The United States And The War On Terror

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The United States has been at war since its creation in 1776. Notably, one of the most crucial wars was the War on Terror. Beginning in March of 2003, this war initially served the purpose of getting rid of the country 's leader Saddam Hussein to prevent his use of suspected stockpiles of weapons of mass destruction. Hussein was best-known as a Middle Eastern ruler with a violent regime. He governed Iraq from 1979 until his capture in 2003when President Bush presumed he was harboring chemical weapons such as synthetic warheads, shells, or aviation bombs. While politics justified invading Iraq, the conflict between the U.S. and Iraq began long before the war. In the post-election leading up to the war, political officials such as George Bush attested repeatedly that Iraq had weapons of mass destruction and posed a danger to the U.S. and other targets. Bush sold the war to Americans by attesting these cases of threat to Americans openly with supreme certainty. The United States of America should not have invaded Iraq as it allowed the establishment of government power and democracy without evidence under prior resolutions, increased violence, and forced American citizens to inquire significant debt including the injuries and hardships sustained by U.S. soldiers.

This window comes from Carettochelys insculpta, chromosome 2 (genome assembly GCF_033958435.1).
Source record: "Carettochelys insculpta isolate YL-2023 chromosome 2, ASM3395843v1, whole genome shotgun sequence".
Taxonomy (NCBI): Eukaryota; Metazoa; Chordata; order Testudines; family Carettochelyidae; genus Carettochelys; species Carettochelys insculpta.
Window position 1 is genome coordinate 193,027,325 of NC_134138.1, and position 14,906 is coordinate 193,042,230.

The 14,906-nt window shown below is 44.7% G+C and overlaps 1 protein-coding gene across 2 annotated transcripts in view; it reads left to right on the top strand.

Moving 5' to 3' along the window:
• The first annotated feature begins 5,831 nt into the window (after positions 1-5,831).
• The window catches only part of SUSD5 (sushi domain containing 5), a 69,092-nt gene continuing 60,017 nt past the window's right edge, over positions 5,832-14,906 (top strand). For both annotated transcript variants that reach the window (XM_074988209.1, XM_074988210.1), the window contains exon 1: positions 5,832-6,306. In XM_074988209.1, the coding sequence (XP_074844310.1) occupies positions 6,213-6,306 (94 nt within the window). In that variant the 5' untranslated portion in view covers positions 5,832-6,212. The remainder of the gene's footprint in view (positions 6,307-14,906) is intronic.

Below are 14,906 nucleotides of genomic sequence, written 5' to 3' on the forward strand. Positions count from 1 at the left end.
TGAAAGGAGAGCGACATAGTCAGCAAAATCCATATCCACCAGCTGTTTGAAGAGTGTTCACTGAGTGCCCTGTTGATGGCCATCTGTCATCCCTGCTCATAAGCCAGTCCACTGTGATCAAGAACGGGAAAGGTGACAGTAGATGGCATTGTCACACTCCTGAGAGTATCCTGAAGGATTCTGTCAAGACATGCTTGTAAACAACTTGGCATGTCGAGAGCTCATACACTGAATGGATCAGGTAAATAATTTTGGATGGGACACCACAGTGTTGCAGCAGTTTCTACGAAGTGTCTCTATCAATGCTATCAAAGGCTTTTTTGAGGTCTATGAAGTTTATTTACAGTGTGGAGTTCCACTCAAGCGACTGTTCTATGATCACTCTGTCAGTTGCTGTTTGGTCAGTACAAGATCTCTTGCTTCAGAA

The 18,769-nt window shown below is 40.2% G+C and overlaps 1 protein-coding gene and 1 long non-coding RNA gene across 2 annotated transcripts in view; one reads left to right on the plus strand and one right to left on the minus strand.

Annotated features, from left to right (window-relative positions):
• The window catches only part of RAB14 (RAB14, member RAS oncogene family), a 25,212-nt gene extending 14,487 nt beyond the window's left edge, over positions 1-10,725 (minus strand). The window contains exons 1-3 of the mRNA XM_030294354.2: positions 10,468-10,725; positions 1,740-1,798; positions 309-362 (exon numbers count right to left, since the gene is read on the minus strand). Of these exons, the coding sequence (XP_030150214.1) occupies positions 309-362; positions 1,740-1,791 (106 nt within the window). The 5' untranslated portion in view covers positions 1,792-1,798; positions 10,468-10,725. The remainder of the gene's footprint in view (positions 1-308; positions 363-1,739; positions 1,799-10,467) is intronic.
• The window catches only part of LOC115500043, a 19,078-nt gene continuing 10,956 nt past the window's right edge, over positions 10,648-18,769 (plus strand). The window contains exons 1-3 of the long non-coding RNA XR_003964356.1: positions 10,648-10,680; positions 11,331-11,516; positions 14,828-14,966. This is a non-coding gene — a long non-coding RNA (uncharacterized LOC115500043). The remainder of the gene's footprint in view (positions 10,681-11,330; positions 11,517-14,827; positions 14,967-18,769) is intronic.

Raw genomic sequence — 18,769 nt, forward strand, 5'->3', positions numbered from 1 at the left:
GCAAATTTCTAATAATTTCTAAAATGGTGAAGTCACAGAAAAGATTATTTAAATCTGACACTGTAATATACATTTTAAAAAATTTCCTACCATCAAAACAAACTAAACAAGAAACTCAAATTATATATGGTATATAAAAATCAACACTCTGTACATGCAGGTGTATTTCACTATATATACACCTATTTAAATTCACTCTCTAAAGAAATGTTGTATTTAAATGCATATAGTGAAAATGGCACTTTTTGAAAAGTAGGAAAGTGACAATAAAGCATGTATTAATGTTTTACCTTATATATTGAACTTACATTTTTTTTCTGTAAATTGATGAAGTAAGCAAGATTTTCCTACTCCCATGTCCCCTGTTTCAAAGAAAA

The U.S. government 's authority to exercise their powers under prior Resolutions 687 and 678 with a lack of evidence while implementing a democratized foundation in Iraq enabled the Bush Administration to wage
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